Hiveswap, developed by What Pumpkin Games
Imagine climbing up a mountain and falling into an underground realm full of monsters: monsters who were banished there years ago after losing a war against humans.
How you live this journey is up to you, and there are some surprises in the sound and story to reward the choices you make. This is Undertale’s compelling tale.
Undertale grew from concept to adventure with 2,400 Kickstarter backers pledging just over $51,000. Since then, it’s raised a lofty $31 million in revenue. Like Minecraft, and partly like Hiveswap, Undertale was the brainchild of one man, Toby Fox. Fox never expected Undertale to do so well.
Since its release, Undertale’s story has grown many arms and legs and its community is seeing accusations of being toxic. Toby Fox actually left the community because of it’s aggressive demands for the game to be played in one way. For a deep dive into this, check out the YouTube documentary What The Internet Did To Undertale.
Why Was Undertale A Success?
Undertale’s impact somewhat came from its link with Hiveswap. As mentioned before, Toby Fox actually started out in the community of Homestuck and he even wrote music for the series.
Homestuck is famous for its depth of characterisation. Undertale leans heavily down the same path.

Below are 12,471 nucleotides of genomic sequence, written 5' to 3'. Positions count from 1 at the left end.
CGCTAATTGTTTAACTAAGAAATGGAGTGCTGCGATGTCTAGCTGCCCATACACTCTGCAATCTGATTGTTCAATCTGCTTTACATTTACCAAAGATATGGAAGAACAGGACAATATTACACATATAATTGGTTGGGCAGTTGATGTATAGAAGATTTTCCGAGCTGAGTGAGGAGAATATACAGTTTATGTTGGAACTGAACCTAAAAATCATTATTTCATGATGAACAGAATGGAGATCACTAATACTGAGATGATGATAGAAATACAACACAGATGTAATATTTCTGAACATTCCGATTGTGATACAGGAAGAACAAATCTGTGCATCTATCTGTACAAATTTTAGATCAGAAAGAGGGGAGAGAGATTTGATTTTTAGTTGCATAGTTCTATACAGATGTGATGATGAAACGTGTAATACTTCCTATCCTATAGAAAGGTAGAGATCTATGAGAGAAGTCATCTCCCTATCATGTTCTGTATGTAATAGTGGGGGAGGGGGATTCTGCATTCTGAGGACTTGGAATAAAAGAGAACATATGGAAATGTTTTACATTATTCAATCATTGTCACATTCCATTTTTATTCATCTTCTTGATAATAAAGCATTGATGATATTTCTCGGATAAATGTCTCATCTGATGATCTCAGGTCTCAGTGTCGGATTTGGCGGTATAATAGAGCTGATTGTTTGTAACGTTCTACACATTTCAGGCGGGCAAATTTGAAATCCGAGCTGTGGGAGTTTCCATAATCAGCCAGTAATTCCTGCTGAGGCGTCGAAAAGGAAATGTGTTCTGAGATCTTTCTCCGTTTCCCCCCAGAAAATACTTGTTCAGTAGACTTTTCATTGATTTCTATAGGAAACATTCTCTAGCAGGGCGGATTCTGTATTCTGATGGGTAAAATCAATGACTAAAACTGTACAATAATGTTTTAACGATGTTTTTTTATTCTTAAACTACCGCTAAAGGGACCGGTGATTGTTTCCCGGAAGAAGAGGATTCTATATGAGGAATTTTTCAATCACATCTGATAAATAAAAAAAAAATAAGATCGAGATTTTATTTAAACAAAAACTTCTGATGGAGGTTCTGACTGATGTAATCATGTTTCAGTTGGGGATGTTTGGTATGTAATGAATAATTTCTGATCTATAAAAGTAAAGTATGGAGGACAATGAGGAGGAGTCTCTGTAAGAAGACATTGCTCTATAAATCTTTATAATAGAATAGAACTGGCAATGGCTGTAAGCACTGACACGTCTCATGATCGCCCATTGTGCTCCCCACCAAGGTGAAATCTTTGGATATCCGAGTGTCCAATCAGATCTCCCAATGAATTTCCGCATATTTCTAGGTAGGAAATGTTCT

Undertales’ link to Homestuck is also notable for its pledge options, offering a $1,000 pledge reward to have your own fantroll feature in the game, just like Hiveswap’s $10,000 pledge.
The highest Kickstarter pledge of Undertale and Hiveswap
Perhaps then, for some, Undertale’s release in 2015 filled a gap left by the end of Homestuck, leading to support from Hiveswap’s fanbase.
In many ways, Undertale sold nostalgia. For Homestuck fans, this was a new game with a similar feel; for music fans, it was chiptune songs that were catchier than a Magikarp; for artists and old gamers, it was 2D pixel art that plays on a small window on your screen, much like an old console or Game Boy.
Another key selling point for Undertale was its fighting mechanic. The mercy/act/fight encounter system lets the player decide whether to kill or befriend their foes, and you can actually make it to the end of Undertale without killing a single soul - known as a pacifist run.
Non-lethal runs in video games were not unheard of in 2015, but in Undertale, pacifists got to enjoy an even deeper character-driven story. What’s more, Undertale remembered if you killed a monster, even if you played a new save, which altered the ending. The mystery of which decision made an impact was an annoyingly intriguing mechanic that spoke to curious minds.